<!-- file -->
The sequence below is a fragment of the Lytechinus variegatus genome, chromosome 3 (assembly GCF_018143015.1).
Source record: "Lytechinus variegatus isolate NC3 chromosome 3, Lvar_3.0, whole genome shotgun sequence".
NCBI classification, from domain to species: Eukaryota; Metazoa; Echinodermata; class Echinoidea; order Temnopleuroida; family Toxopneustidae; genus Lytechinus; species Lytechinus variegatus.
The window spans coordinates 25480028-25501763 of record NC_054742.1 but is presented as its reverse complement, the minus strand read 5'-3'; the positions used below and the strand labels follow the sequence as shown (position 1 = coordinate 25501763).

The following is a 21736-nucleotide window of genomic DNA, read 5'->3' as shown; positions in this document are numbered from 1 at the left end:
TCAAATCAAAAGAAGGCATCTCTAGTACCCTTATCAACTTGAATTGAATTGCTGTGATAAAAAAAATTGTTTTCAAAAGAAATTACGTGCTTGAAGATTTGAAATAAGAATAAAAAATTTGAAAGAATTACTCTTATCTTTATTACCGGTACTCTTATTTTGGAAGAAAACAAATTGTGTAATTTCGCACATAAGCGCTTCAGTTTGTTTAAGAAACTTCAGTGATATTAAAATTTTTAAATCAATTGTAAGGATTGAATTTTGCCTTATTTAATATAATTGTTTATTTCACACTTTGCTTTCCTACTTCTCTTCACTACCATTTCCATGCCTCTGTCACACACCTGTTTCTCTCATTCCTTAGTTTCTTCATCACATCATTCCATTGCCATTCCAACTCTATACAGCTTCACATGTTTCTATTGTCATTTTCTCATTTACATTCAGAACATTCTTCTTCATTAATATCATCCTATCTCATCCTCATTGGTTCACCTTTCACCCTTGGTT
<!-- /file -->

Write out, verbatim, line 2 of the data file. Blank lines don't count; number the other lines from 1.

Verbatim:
Source record: "Lytechinus variegatus isolate NC3 chromosome 3, Lvar_3.0, whole genome shotgun sequence".